The majority of Grand Canyon visitors stay for only a few hours, rarely getting closer to the canyon than peering over its rim. But the best way to experience the canyon’s vast reaches is to venture within them.
Exploration has its risks: sheer cliff edges, hyperthermia or hypothermia (depending on the season), dehydration, rock falls, lightning strikes, flash floods, drowning, and unpleasant critter encounters. Park rangers rescue an average of 400 people in the canyon’s backcountry each year. Most have failed to prepare adequately or have overestimated their abilities.
But if you’ve done your homework, the canyon will reward you with inspiring views that change at every turn in the trail, and up-close encounters with geology, history, and desert life.
If you’ve never hiked before, don’t let that stop you from hiking at Grand Canyon. Yes, the canyon is intimidating, but a guided ranger walk or a rim hike is a great way to get your feet dusty. If you’re a hiker but you’ve never hiked Grand Canyon before, start with one of the popular, maintained, and patrolled trails in the central corridor of the canyon: Bright Angel , South Kaibab , or North Kaibab Trails .
Sufficient water and sun protection are critical. So is determining the “point of must return.” Hiking guides, rangers, and even the kiosks in the plaza outside the South Rim’s Grand Canyon Visitors Center can help you choose an appropriate day-hike destination. Keep in mind that it will take you roughly twice as long to hike back up to the rim as it did to hike down.
You don’t need a permit for a day hike, but your preparations might include dropping a quarter into one of the metal trailside containers for an informative brochure. The brochures are available for the North Rim’s Bright Angel Point , Walhalla Glades , and Widforss Trail , and the Rim Trail  on the South Rim. The Grand Canyon Association (GCA) publishes inexpensive booklets for a number of trails, including the Bright Angel , South Kaibab , and Hermit Trails , available at visitors centers and GCA bookstores. Learning a little bit about geology, plants, animals, and history before or during your hike will add to your experience.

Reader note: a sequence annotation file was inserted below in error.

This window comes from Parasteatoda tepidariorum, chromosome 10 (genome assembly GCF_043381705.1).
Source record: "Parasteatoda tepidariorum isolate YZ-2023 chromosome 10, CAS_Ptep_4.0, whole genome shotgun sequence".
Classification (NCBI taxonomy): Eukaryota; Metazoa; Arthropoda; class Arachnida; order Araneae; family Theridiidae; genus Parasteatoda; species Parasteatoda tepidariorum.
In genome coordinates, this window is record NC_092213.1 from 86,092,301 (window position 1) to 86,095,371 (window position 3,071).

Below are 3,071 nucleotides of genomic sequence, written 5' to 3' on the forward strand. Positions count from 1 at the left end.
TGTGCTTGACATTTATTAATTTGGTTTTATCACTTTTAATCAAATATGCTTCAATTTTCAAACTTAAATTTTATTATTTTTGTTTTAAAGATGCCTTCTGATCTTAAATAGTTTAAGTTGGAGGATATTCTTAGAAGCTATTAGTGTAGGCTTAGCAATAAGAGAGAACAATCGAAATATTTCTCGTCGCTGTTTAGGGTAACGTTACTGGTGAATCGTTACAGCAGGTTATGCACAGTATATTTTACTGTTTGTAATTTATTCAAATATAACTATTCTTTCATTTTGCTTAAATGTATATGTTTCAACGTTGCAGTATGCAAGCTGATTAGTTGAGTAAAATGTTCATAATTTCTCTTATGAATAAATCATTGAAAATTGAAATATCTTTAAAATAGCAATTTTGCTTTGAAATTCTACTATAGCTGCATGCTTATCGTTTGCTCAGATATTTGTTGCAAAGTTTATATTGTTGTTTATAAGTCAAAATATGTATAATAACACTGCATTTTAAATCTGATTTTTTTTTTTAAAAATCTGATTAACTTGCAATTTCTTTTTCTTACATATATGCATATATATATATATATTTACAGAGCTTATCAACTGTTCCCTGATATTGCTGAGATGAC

Be respectful of other hikers by doing your part to maintain natural quiet. Don’t throw rocks into the canyon, a highly dangerous impulse. The traditional rule of the trail is to yield to hikers going uphill, but use common sense. Sometimes uphill hikers welcome a break, and sometimes they’ll want you just to get out of their way. Always yield to mules by stepping off the trail on the inside.
Many Grand Canyon trails are historic and even prehistoric, used by pioneers and ancients. Structures, rock art, artifacts like pottery shards and lithic scatters, and less obvious evidence like roasting pits are fascinating reminders that humans have traveled the canyon for millennia. Treat these reminders as though you were in an outdoor museum—feel free to look, but leave them in place. Even the thin layer of oils on your fingertips can damage rock art.
Federal and state laws protect all archaeological and historic sites, including artifacts, on federal lands. Violators are subject to fines and imprisonment. If you witness theft or vandalism, contact the park’s Silent Witness Program (928/638-7767).
Help prevent erosion by staying on trails. Don’t shortcut switchbacks. Watch for cryptobiotic soils—lumpy, grayish-black crusts that protect soil by retaining moisture and preventing wind erosion. “Crypto” is a symbiotic community of bacteria, lichens, and mosses. It takes decades to form and only a footstep to destroy.
For your own safety and for the health of the animals, do not disturb or feed wildlife. Pack out all trash, including food scraps. If you see a condor, mountain lion, or feral burro, report the sighting to a ranger.